Israelis Urged Caution On Far East Travel Over Coronavirus

YERUSHALAYIM -
Airport personnel monitor a thermal scanner as passengers arrive at the Ninoy Aquino International Airport in Pasay, Philippines, Thursday. (Reuters/Eloisa Lopez)

Israelis are not particularly worried about the Wuhan coronavirus, but they should be concerned, according to Professor Eyal Leshem of Sheba Hospital. Speaking to Yisrael Hayom, Leshem said that “anybody planning a trip to Asia and the countries where the virus has broken out is taking a risk, if not a big one at this point. China is a huge country with over a billion people, and travel there, as well as to Japan, Thailand and South Korea, where the virus has reached, is also questionable. It’s not clear how extensive the reach of the virus has been as of yet.”

The coronavirus, related to the SARS virus, has infected hundreds of people in China’s Wuhan province, and has spread beyond to Thailand, South Korea, Taiwan, Japan, and now the United States, where the first case was announced Wednesday. Scientists are working on a vaccine, but the disease is apparently highly infectious, and scientists are concerned that the disease will spread further before a vaccine can be developed.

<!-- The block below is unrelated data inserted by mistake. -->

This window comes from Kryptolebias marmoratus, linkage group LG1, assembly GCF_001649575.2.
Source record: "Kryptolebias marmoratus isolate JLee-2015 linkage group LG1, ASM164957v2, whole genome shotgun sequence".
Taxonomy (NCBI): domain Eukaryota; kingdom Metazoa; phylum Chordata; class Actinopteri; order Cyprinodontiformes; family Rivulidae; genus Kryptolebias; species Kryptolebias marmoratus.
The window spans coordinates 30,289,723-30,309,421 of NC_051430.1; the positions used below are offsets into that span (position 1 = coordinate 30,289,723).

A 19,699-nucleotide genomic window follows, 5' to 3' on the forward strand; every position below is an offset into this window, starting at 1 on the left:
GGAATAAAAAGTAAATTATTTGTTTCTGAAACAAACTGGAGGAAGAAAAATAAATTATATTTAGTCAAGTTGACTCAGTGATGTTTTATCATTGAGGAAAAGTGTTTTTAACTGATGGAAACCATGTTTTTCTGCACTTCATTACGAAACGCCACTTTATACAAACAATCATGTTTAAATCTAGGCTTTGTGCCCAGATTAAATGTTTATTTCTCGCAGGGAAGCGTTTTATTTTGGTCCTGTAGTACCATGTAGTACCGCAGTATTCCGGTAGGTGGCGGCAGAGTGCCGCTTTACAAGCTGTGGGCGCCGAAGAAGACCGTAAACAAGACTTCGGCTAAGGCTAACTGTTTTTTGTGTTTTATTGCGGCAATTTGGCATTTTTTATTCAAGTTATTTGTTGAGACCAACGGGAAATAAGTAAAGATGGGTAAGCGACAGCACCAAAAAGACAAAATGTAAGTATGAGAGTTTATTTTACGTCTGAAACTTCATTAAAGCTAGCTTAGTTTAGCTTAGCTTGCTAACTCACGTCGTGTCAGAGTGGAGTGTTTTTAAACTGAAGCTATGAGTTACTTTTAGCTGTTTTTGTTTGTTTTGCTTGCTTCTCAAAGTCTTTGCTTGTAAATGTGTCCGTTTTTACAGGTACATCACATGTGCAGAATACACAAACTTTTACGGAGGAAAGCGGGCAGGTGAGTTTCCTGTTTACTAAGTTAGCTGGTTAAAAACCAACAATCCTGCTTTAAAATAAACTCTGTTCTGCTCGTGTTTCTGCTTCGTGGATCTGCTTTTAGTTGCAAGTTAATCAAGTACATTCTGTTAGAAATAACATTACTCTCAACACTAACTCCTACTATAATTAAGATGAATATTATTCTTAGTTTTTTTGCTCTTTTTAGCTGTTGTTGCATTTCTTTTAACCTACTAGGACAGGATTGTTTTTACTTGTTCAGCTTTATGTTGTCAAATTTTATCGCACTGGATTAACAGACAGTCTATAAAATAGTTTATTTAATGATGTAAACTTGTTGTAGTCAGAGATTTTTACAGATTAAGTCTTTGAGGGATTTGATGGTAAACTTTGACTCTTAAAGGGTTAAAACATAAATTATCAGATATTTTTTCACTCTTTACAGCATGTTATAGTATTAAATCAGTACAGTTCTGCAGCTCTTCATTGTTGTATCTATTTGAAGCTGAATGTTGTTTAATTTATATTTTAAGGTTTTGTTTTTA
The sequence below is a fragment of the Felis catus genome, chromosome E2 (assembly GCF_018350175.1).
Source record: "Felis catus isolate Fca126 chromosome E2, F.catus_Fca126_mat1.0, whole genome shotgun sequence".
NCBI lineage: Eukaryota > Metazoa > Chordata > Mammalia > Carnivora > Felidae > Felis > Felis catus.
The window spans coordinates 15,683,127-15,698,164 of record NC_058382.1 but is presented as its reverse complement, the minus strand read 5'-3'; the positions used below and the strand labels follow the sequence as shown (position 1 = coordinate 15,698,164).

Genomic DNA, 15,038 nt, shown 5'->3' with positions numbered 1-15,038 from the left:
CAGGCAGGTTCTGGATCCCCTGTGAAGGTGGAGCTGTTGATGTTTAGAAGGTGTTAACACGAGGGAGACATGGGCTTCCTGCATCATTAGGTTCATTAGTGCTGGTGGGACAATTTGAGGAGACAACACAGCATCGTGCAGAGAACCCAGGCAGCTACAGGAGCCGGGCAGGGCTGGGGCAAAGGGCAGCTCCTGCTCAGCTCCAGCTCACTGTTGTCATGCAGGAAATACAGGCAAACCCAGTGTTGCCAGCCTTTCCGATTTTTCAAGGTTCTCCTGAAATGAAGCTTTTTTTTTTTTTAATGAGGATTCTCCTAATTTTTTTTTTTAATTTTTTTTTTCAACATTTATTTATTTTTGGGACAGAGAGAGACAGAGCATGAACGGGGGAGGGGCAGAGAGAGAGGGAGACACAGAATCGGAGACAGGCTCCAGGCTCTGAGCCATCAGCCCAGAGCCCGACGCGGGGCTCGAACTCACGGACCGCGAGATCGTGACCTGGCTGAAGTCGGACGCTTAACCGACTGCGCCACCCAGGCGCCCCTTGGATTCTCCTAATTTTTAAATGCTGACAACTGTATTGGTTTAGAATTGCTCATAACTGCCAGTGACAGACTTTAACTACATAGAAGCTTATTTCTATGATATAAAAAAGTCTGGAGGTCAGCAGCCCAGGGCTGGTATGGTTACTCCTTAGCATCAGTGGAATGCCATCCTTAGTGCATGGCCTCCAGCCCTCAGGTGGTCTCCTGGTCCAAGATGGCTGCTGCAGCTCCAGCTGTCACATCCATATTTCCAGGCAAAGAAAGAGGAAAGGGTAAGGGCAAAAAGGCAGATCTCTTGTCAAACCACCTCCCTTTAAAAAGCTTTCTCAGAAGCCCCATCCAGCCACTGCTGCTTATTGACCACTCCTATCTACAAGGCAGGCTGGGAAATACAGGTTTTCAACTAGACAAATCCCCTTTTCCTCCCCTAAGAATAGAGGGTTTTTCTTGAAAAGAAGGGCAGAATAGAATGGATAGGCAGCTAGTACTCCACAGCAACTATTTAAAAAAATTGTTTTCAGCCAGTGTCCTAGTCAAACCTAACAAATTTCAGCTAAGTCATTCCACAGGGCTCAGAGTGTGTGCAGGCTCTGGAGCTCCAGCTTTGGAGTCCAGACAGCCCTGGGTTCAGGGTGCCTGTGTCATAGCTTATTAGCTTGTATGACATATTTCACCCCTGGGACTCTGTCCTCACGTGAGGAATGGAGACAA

Tens of thousands of Israelis travel to the Far East each year for pleasure and business, and China is an important business destination for Israelis. A survey by the newspaper of travel groups and customers at a travel store in Tel Aviv indicated that there was little concern among travelers of the disease. One member of a group set to travel to China said that “the media is probably blowing this out of proportion, so far it’s just a few people who are affected. There area  billion Chinese and just 200 have gotten sick so far.”